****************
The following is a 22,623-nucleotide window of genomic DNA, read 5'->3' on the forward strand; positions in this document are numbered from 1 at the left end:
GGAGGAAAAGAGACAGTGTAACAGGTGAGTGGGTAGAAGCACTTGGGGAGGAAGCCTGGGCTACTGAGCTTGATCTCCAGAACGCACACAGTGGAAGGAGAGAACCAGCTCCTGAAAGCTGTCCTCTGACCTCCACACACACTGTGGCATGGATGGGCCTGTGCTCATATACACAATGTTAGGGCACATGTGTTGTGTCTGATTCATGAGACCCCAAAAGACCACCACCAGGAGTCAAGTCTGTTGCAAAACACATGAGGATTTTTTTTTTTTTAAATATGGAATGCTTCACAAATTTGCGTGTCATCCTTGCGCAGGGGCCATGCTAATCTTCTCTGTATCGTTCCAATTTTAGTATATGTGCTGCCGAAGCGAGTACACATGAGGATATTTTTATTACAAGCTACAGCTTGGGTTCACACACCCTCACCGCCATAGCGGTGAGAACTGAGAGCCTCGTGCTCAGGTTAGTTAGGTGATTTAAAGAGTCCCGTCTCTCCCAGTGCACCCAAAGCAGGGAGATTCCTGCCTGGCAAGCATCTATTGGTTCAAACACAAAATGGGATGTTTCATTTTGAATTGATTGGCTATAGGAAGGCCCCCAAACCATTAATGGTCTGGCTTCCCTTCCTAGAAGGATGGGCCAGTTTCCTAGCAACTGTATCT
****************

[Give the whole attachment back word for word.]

The following is a 22,623-nucleotide window of genomic DNA, read 5'->3' on the forward strand; positions in this document are numbered from 1 at the left end:
GGAGGAAAAGAGACAGTGTAACAGGTGAGTGGGTAGAAGCACTTGGGGAGGAAGCCTGGGCTACTGAGCTTGATCTCCAGAACGCACACAGTGGAAGGAGAGAACCAGCTCCTGAAAGCTGTCCTCTGACCTCCACACACACTGTGGCATGGATGGGCCTGTGCTCATATACACAATGTTAGGGCACATGTGTTGTGTCTGATTCATGAGACCCCAAAAGACCACCACCAGGAGTCAAGTCTGTTGCAAAACACATGAGGATTTTTTTTTTTTTAAATATGGAATGCTTCACAAATTTGCGTGTCATCCTTGCGCAGGGGCCATGCTAATCTTCTCTGTATCGTTCCAATTTTAGTATATGTGCTGCCGAAGCGAGTACACATGAGGATATTTTTATTACAAGCTACAGCTTGGGTTCACACACCCTCACCGCCATAGCGGTGAGAACTGAGAGCCTCGTGCTCAGGTTAGTTAGGTGATTTAAAGAGTCCCGTCTCTCCCAGTGCACCCAAAGCAGGGAGATTCCTGCCTGGCAAGCATCTATTGGTTCAAACACAAAATGGGATGTTTCATTTTGAATTGATTGGCTATAGGAAGGCCCCCAAACCATTAATGGTCTGGCTTCCCTTCCTAGAAGGATGGGCCAGTTTCCTAGCAACTGTATCT